Posted by Neil Paine on February 18, 2010
Two summers ago, Doug made a great post over at PFR that asked a simple question: Who is the current Dave Duerson? If you don't know who Duerson was, he was a good (4-time Pro Bowl) but not great (he won't make the Hall of Fame) safety for the Bears in the mid-1980s; seeing as I was born in December '85, I only know who he was because I've watched tapes of the 1985 Patriots and he was one of the Chicago defenders in that regrettable game that ended the Patties' season. Anyway, the point of the question was to find a bridge that related Doug's frame of reference (he was a huge sports fan by the time '85 rolled around) to that of someone my age who didn't compulsively watch old Patriots tapes and therefore wouldn't have any way of knowing who a semi-notable SS from 1985 was.
To that end, Doug built a simple similarity system using Approximate Value that would find players with careers of similar shape and quality -- this wouldn't find players who played a similar style to Duerson, of course, but it could give you a broad idea of how good Duerson was and how he fit in the world of football in 1985 by finding players who were basically as good as Duerson that you have actually heard of. So for someone my age, Duerson is Merton Hanks, he's Mike Brown, he's Blaine Bishop -- guys who made a couple pro Bowls, pretty good players but not all-timers. And as a result, everyone now has a common frame of reference.
It's a terrific concept, and it's easy to pull off in any sport that has an all-in-one, single-number value type of metric. Luckily for us at BBR, we happen to have just such a metric: Win Shares. Now, in Doug's method he started with 100 "similarity points" and subtracted one similarity point for each point of difference between 2 players' best-season AVs, .95 of a similarity point for each point of difference in their second-best-season AVs, .90 of a similarity point for each point of difference in their third-best-season AVs, and so on, which has the effect of really emphasizing that 2 players have peaks of similar quality. But I want to find players whose entire careers look the same year-by-year -- their first seasons are similar, their 5th seasons are similar, their 12th seasons are similar, etc. To accomplish this, I used least squares to measure how similar a player's WS were to another at every season of their careers, and minimized the sum of squared errors. Here's an example, Kobe Bryant through 14 NBA seasons (2010 WS were pro-rated to 82 games):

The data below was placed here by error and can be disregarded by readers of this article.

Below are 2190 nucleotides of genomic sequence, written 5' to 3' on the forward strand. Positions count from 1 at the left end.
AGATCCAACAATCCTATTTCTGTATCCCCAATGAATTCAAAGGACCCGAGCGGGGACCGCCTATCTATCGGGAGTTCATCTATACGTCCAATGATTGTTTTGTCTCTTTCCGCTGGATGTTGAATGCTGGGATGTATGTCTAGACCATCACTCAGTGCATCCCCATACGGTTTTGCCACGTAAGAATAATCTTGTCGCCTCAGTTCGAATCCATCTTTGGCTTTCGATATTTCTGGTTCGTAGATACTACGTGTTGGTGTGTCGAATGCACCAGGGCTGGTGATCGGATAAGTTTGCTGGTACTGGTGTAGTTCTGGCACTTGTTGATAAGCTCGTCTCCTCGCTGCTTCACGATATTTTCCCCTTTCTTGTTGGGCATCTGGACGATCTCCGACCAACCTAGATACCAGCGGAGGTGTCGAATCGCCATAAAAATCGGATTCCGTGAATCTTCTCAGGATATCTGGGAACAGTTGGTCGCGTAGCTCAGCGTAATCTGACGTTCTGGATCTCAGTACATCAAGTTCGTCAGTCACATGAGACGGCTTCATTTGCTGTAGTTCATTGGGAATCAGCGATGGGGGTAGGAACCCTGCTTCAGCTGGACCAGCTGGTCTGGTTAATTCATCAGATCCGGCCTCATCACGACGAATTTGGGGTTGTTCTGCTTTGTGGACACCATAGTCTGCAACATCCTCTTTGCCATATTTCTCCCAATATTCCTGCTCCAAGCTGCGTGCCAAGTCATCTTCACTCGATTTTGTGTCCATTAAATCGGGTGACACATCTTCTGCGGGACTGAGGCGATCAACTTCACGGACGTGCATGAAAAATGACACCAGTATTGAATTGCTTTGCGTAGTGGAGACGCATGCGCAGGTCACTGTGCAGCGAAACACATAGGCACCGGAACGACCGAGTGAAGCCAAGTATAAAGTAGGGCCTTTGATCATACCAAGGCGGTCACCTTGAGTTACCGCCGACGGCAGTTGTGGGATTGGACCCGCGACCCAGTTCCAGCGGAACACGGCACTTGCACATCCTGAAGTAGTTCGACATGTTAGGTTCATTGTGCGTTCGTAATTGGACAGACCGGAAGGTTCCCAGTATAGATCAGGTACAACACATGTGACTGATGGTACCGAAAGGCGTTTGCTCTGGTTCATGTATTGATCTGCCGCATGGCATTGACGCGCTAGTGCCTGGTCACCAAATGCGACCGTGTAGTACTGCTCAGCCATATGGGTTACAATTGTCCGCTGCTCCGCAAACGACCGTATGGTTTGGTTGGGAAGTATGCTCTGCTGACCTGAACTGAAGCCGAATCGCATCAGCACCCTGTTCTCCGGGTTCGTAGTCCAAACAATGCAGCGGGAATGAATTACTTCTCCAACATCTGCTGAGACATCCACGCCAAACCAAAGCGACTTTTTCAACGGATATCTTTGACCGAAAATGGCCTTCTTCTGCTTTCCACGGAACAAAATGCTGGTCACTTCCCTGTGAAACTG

So among guards (or G-F), whose careers end up looking similar to Kobe's through 14 pro seasons?
Here are Bryant and Payton side-by-side:
Yes, the numbers came at different ages, and Bryant is clearly better, but it does give a nice idea of how the two fit together in the history of the NBA -- you could explain to someone who didn't know GP in his prime that Payton was to PGs what a slightly lesser version of Kobe Bryant would be to SGs.
It's even more useful for past players you may not know... for instance, who was Guy Rodgers?
|Win Shares by Season#|
Here are some other older players and their more modern equivalents:
Calvin Murphy = Andre Miller, Stephon Marbury
Darrall Imhoff = Will Perdue, Aaron Williams
Willie Naulls = Antoine Walker, Ken Norman
Phil Jackson = Malik Rose, Luc Longley
Dan Roundfield = Shareef Abdur-Rahim, Corey Maggette
Don Buse = Vinnie Johnson, David Wesley
Marques Johnson = Andrei Kirilenko, Anfernee Hardaway
Bob McAdoo = Grant Hill, Yao Ming
Sam Jones = Glen Rice, Jason Terry
Joe Caldwell = Travis Best, Bobby Jackson
I can do this for any player in NBA history, so let me know in the comments who you want to see the equivalents for, and I'll post them below...